Directed by Nimród Antal
Distributed by Sony Pictures Home Entertainment
What’s in a name? I must be honest here, with my apologies to Mr. Antal, but when I saw this in the theatre, as soon as his name appeared on the screen, everyone (myself included) laughed. Nimrod. Man, it must have been hell growing up. I’m sure the director had his fair share of assholes making fun of his name. Sometimes the only way to shut them up is to knock them on their ass. That’s what Antal did with his movie Vacancy because by the time it was over, most of the folks who were laughing found themselves screaming.
Vacancy is much maligned. People seem to either like it or straight up hate it. Me? I found it to be a competent little thriller, but before I get into that, let’s flesh out the story a bit.
Meet David and Amy Fox (Wilson and Beckinsale). They’re your average married couple who cannot stand the sight of each other. Yep, looks like their wedded bliss has turned out to be a muddled miss. We find our couple at the end of their rope while out on the road. After the car breaks down, our bickering duo have no choice but to check into a seedy motel for the night.
Everything about the place seems a little off. Especially the cable. There are no Sci-Fi original pictures or whiny chefs from The Food Network to be found for the viewing pleasure of our twosome; instead they have nothing but static and fuzz. To make matters worse, Amy isn’t even into indulging in some good break-up sex to pass the time. Luckily David finds himself an old VHS tape which he prays to the gods above contains at least an hour of fuzzy unfocused porn. JACKPOT! But what’s this? It’s fuzzy and unfocused all right, but where’s the sex? Wait … could this be torture porn? Has David found an old Lionsgate tape? Wait! The stuff that’s going on was filmed in the very room they’re staying in?!? Why, yes it is! Uh oh! It’s not long before the proverbial shit hits the fan, and our troubled couple find themselves at the mercy of some sick fucks who like to make snuff films with the unsuspecting folks who check into their motel. Game on!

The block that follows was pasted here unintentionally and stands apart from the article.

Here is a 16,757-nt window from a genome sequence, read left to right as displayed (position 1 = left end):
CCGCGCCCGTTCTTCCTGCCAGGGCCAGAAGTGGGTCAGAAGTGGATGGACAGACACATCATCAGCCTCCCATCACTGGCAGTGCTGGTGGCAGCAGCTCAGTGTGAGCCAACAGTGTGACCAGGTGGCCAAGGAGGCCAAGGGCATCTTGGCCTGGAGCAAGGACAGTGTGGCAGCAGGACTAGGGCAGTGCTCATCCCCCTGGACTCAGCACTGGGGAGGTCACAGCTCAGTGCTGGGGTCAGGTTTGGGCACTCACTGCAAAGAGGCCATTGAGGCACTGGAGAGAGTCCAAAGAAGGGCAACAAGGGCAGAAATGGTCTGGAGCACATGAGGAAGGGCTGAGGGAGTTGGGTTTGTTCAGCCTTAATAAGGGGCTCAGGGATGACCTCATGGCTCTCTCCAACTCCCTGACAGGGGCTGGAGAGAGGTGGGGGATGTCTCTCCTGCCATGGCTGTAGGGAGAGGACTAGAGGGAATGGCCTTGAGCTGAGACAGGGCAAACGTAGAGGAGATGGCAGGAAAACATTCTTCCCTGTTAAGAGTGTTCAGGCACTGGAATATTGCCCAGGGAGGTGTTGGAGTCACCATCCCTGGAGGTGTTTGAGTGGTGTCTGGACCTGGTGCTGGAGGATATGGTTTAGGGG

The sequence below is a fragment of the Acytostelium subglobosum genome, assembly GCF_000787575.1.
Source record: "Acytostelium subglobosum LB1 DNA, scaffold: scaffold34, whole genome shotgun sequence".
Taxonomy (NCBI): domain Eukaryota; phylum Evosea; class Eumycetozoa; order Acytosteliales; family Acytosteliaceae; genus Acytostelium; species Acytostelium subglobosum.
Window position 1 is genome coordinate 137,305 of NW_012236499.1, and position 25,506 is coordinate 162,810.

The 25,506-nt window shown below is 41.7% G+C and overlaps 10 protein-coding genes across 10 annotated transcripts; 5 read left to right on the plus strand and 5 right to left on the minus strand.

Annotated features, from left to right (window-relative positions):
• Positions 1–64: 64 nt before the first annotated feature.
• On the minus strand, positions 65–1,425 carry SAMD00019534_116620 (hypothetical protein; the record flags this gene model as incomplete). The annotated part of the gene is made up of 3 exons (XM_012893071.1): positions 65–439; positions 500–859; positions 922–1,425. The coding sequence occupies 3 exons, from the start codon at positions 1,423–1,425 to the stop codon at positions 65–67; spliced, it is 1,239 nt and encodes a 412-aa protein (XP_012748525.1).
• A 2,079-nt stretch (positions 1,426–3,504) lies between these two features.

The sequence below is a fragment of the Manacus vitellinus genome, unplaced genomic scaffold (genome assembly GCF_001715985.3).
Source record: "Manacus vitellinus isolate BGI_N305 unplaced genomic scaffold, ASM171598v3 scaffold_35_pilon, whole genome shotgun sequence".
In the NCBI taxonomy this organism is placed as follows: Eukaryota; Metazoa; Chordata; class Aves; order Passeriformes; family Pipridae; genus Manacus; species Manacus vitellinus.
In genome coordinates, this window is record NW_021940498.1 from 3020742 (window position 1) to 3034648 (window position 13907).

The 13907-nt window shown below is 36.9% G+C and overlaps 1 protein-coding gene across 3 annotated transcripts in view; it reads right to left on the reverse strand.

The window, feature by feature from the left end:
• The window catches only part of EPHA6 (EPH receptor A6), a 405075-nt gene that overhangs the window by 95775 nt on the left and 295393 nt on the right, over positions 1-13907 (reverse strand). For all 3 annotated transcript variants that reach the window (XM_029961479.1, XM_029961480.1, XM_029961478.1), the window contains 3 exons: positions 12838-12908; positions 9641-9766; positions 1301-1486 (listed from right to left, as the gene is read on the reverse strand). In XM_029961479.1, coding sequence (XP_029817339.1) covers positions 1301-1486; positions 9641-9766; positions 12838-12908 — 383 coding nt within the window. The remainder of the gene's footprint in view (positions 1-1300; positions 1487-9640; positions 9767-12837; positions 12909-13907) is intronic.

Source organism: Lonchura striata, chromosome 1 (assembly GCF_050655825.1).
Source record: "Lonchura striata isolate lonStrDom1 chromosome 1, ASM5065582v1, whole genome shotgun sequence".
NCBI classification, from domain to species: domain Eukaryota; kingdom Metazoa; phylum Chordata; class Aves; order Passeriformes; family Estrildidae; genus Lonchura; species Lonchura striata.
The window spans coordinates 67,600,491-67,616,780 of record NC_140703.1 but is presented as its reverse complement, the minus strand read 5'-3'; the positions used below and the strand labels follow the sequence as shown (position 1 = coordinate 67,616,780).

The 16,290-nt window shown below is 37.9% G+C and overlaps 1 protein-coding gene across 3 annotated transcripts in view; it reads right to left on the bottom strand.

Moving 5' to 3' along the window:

Vacancy knows what kind of film it wants to be. Everything from the stylized credits and the music fit the feel of the film pitch perfect. This is not your usual star-studded suspense romp. Instead it feels more like an old action thriller from the late Seventies or early Eighties. While it may be riddled with cliche after cliche, Vacancy delivers a dark and claustrophobic experience that never ventures too far out of the realm of believability. It’s taut, gritty, and at times pretty damned intense. Forget the consensus. Judge it for yourself with an open mind, and you’re bound to be a little surprised.
Given the film’s poor box office returns, I wasn’t expecting anything major to be on the DVD. In fact, I wouldn’t have been a bit surprised if it just got the bare bones treatment. Instead, Sony throws us a few bones here and there. First up we have an alternate opening sequence that shows the aftermath of the night’s events. Personally I hate things like this as they sort of let you know what to expect before the film even starts. Clocking in at about a minute long, this scene was rightfully excised.
Next we have a twenty-one-minute making-of featurette titled Checking In: The Cast and Crew of Vacancy. If you’ve ever watched a DVD or read a DVD review, I’m sure you can guess what we have here. There’s nothing special to be found so there’s not much need for me to reiterate.
From there we have yet another deleted scene called Raccoon Encounter. Why this and the opening got separate sections on the DVD is beyond me. Maybe Sony wanted it to look as if they were giving us more than they actually are? Who knows! Anyway, this scene shows Luke Wilson peeing on a bush that ends up being inhabited by a masked critter. That’s it! Insert biting sarcasm here —> This DVD gets “5 out of 5” for its special features! **Blank stare**
After weeding through the supplemental mediocrity, we finally have something to get a little excited about — the unedited snuff tape footage that David was watching. Sporting a run time of nearly nine minutes, what we have here is a gruesomely voyeuristic look at how depraved we as humans can be. Even though this footage is staged, it seems nonetheless realistic. In fact, if it were me in charge of marketing, I would have leaked this footage on the Net before the film even came out. Imagine the would-be hoopla! Hey, it worked for Blair Witch.
While this film may not exactly make you want to spend the night, you may just want to at least stop by and check out the digs before moving on to what you think will be the next shinier package. In a world in which video store shelves have been raped, littered, and generally fouled with repugnant Uli Lommell films, Vacancy is akin to a free continental breakfast — it may not be much, but it sure goes down easy.
3 1/2 out of 5
3 out of 5
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